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  • Widescreen 2.35:1
  • Dual Layer ( )
  • English: Dolby Digital 5.1 Surround EX
  • English: DTS 6.1 Surround ES
  • Deleted scenes
  • 4 Teaser trailer
  • Theatrical trailer
  • 15 Featurette
  • Animated menus
  • 4 Music video

Austin Powers in Goldmember

Roadshow Entertainment/Roadshow Entertainment . R4 . COLOR . 91 mins . M15+ . PAL


It all must seem so easy-peasy lemon squeezy when considering a sequel to a box office success. You’ve got recognisable characters, established stories and there’s really naff-all work to do other than write in a few new situations, bend a few of the old plots a little bit and come up with a few new gags, right? Ah yes, but as Austin Powers so fatefully says within the opening minutes of Goldmember, “you’ve also got to have mojo baby, yeah!”

Ouch kabibble, this all sounds like we’re heading towards a lambasting of this, the third Austin Powers film, right? Nuh-uh, but when plopped next to its two superb prequels there is definitely something NQR about it.

It’s almost as if it spends the entirety of the film trying to catch breath after the simply phenomenally OTT, cameo-stuffed intro – which we’re certainly not going to spoil for you. As for plot, well it’s probably more threadbare than its predecessors, which in many ways is quite impressive considering they could hardly be accused of being the full meat and two veg. After Dr Evil is caught by Austin in the first act, it’s down to newcomer Goldmember, a phenomenally toit, gag-a-maggot skin–eating guy who’s from Holland (isn’t that weird?) – an ageing disco king with more than a passion for all things bullion-esque – to be the big bad. You see, where Herr Doctor failed in his creation of a “tractor beam” (you must mime those quotes, naturally), Goldmember didn’t, so the two have teamed, with the help of Japanese bloke Mr Roboto (domo arigato!), in order to achieve their goal of – oh come on, does it have to be said? World domination, duh! Oh, unless they’re paid their ransom of one billion, gajillion, fifillion, shabba-doodle-ooly-million, sha-ming-gommy-shaly-million... yen, of course. There’s also a little matter of them having kidnapped Austin’s Dad, Nigel Powers. So Austin, who’s now firmly entrenched in the now it would seem, has to nut out when his father is – and pimps it back to 1975 in pursuit of Goldmember, hooks up with old squeeze Foxxy Cleopatra (who’s a whole lot of woman – and hair) then pinballs further through time in order to save the day. Again – for that’s what International Men of Mystery do, right?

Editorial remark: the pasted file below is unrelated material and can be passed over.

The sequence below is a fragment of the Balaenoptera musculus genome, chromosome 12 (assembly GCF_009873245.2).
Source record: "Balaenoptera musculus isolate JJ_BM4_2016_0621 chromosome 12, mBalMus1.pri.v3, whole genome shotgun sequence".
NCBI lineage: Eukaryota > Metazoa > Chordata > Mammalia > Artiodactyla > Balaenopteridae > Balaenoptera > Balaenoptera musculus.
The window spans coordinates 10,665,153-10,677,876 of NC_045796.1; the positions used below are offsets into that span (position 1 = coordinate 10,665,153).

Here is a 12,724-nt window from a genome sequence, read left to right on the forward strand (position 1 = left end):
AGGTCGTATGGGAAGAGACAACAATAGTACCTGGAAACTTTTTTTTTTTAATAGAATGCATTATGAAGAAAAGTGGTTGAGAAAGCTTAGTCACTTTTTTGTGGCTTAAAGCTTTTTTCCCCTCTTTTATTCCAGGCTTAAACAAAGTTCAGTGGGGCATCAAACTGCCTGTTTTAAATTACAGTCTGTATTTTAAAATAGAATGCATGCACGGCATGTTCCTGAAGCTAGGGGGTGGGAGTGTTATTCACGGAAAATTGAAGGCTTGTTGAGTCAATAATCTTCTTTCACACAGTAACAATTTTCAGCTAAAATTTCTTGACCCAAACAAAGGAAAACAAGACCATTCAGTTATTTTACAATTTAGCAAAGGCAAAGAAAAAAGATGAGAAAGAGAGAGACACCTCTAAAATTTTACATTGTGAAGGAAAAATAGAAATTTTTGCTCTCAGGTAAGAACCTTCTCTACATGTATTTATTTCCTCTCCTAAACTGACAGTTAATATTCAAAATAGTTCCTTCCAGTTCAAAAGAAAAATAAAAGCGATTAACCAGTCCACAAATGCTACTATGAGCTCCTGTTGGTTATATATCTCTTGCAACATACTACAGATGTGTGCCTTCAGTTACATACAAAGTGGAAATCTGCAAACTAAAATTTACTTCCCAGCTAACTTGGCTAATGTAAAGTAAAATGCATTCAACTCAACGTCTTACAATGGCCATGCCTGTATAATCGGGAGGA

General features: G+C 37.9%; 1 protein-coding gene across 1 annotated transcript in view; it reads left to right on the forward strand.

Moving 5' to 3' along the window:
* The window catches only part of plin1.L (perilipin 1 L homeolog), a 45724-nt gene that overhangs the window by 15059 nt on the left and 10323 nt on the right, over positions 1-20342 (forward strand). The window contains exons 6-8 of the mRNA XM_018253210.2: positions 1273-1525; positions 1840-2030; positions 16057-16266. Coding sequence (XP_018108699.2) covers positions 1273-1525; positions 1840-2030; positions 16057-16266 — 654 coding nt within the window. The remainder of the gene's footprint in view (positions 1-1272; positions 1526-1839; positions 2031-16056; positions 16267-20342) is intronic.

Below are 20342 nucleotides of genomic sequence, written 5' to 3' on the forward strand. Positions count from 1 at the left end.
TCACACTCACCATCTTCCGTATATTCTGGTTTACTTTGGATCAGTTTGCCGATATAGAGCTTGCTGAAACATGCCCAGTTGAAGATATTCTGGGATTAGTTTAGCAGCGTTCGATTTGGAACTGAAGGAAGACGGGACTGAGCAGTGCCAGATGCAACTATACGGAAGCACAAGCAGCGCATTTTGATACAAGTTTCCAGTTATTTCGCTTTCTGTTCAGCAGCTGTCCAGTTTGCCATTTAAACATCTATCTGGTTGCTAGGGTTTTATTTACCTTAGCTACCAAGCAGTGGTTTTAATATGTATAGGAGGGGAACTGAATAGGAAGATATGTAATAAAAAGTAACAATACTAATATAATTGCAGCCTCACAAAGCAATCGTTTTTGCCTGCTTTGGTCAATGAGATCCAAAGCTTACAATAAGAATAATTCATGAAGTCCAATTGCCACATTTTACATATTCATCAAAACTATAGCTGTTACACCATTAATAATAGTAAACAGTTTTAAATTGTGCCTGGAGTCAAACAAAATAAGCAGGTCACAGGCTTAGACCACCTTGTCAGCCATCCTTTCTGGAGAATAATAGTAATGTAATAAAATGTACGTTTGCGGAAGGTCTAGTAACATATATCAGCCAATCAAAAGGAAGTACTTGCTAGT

"Your spy car’s a Mini?!”
“It’s not the size mate... it’s how you use it."